Knowaste is part of a number of companies that are involved in the AHP value chain that have moved into the Africa region in recent years. It is indeed encouraging to see that amongst the AHP players that have expanded their interests into the Africa region, which includes diaper manufacturers, nonwovens raw materials manufacturers, diaper machine manufacturers and others, AHP recyclers are among them.
According to a 2010 Deloitte UK study, the Knowaste ‘green’ recycling process has significant impact on the environment. The study was conducted to assess the Knowaste ‘Green’ recycling process environmental impact. The control was the customary process of diverting AHP to landfill and incinerators in the U.K. The results were as follows: Based on 36,000 metric tons of AHP per annum recycled: Savings of 22,536 metric tons of Greenhouse gas emissions per year, equivalent to:
- 7,487 cars removed from the roads in the U.K.
- Annual carbon emissions of 2064 U.K. citizens
- 102,436 LCD televisions switched off
- Toxicity impacts to humans reduction of up to 97%
- Toxicity impacts to animals reduction of up to 99%
- Toxicity impacts to plants reduction of up to 99%
- Acid rain impacts reduction of up to 48%
- Resource depletion reduced by up to 54%
- Eutrophication reduction of up to 93%
“Used baby diapers are discarded along roadsides and bridges, in water drainage systems and they often end up directly in streams and rivers. This new pollution, combined with impacts from mining, excessive soil erosion and increased land transformation is pushing southern Africa’s rivers to the limits of sustainability,” says the Green Times website.
The disposal of baby diapers is a big challenge as they are causing methane gas in landfills. In addition, improper disposal of disposable diapers causes blockages in the cities, and this leads to floods during the rainy season. The floods cause major traffic jams and this has to have a concomitant impact on the economy. A number of African governments seem to want to place the burden of diaper waste at the door of the manufacturer. We are seeing this in Zimbabwe and a few other countries. The solution probably lies somewhere in between the manufacturers, the communities, the retailers and the consumers.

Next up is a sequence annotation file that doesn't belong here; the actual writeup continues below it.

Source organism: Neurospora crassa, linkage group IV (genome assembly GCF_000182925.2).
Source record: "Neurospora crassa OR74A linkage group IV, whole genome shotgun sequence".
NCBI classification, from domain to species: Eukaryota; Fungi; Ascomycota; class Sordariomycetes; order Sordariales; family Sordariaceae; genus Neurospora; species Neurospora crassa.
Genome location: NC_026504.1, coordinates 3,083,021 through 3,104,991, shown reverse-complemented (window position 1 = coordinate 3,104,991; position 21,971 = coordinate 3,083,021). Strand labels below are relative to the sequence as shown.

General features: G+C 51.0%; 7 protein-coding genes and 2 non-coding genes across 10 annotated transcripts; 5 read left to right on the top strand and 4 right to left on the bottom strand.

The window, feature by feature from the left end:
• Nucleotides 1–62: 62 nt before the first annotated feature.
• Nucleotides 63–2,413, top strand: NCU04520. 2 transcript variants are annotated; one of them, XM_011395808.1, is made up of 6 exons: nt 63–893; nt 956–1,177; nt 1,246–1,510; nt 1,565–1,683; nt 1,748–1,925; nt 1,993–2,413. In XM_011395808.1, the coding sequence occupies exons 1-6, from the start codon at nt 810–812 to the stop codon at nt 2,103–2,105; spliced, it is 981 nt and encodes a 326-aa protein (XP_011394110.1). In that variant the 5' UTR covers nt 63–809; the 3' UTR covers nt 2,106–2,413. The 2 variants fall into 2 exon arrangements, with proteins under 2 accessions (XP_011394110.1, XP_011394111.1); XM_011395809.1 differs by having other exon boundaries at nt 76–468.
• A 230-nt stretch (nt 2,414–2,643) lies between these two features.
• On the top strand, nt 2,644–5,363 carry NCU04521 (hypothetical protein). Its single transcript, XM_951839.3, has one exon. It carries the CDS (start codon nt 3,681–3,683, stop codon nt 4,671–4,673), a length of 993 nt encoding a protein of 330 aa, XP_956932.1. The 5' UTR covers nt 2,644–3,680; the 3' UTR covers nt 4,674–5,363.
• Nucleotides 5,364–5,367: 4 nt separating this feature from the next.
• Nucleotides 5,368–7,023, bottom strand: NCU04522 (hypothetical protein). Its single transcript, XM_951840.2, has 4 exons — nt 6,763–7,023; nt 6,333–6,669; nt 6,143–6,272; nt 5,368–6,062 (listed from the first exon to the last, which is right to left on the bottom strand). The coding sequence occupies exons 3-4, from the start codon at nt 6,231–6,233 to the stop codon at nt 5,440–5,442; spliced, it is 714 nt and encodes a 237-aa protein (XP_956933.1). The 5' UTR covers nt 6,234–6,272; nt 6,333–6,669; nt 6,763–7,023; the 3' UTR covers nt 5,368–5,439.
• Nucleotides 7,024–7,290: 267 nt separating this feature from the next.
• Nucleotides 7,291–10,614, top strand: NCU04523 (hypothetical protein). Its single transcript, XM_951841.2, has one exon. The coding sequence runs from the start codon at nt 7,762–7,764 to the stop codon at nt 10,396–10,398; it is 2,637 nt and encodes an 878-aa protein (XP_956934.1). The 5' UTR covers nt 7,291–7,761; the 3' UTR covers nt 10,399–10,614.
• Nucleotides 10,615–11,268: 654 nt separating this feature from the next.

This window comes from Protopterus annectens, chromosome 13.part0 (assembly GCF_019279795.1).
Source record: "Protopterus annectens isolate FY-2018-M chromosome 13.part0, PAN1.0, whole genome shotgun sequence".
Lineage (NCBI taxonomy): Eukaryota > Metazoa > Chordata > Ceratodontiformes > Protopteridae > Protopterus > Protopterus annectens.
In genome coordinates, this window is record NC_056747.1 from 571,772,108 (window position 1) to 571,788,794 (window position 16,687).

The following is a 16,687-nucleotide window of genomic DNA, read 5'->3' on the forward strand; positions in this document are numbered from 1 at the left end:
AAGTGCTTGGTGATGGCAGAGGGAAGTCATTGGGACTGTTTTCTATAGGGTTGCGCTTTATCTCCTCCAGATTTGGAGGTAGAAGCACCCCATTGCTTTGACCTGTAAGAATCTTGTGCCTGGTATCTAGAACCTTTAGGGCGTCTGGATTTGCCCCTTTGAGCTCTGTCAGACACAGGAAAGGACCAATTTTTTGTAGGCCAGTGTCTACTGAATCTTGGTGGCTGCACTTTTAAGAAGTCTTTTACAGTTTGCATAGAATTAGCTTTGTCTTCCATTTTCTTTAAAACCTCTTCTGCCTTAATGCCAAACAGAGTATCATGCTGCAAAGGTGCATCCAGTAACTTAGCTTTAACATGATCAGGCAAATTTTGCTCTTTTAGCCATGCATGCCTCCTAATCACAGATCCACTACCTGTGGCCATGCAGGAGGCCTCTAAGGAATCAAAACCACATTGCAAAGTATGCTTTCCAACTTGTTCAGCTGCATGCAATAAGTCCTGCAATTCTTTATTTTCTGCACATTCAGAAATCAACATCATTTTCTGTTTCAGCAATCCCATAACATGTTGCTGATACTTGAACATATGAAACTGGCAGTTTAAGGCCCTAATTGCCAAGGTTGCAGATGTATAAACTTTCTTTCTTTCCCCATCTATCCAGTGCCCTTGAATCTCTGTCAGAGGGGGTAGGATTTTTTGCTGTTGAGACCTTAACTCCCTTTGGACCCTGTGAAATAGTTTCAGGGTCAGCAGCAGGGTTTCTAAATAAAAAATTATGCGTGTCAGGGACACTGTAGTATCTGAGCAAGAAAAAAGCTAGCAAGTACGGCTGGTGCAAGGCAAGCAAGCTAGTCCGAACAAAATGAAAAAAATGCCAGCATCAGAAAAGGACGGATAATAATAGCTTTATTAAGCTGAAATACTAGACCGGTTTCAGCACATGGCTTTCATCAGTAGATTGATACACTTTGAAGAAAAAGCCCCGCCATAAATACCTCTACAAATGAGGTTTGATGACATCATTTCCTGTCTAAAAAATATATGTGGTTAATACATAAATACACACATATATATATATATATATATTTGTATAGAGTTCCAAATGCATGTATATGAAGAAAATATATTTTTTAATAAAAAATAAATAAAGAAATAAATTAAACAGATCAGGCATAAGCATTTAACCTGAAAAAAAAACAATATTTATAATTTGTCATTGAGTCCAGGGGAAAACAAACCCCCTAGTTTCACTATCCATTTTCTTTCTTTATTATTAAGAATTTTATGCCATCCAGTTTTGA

The Green Times website in South Africa points out that local community-based organizations are working to clear sections of these rivers but are struggling due to a lack of support. They often lack the basic protection like rubber boots and gloves and having to commit their own sparse equipment.
Apart from the obvious plastic pollution, used diapers (whether adult diapers or baby diapers) contain human excrement, which should never be disposed of irresponsibly as it might lead to dangerous disease epidemics. According to the World Health Organization, used diapers should first be rinsed before being discarded, to ensure raw human waste does not get disposed of in landfills. It is very doubtful if any consumers follow these guidelines.
African Governments and the Ban on Plastics
In 2017, the Kenyan government banned plastic bags. Anyone violating the plastic bag law in Kenya, the strictest of its kind in the world, faces a maximum penalty of €32,000 or a jail term of up to four years. Police are working closely with the National Environmental Management Authority (NEMA) to enforce the rules, and so far, officials say, patrols of streets and markets have led to around 100 manufacturers and sellers being arrested and fined. A number of consumers have found viable alternatives to using plastics since the ban and by their own admission have adapted well and are coping.
The biggest critic of the ban is the Kenya Association of Manufacturers (KAM), which represents 170 plastic-producing companies that employ almost 3% of the Kenyan workforce. Sachen Gudka, who runs a label-manufacturing company, is chairman of KAM and one of the country’s most influential businessmen. He argues that a lot of companies, which received no government compensation following the ban, had to close in its wake, and that around 60,000 jobs were lost.
“Kenya used to have a thriving economy in terms of plastic bags to the neighboring countries, all those export earnings have now been lost to Kenya,” Gudka said.
Some players feel that viable alternatives to plastics should have been sought first, and some think that there are not a lot of alternatives. Some welcome the move and suggest reusing what’s already out there. “Let’s embrace the collection, recycling, upcycling aspect and create a viable circular economy around the whole issue.” The student activist who helped put the plastics issue on the government agenda, is now working with activists from Zambia and Sudan on a forward strategy on plastics. He believes that although progress has been made, he knows the broader issue is far from solved.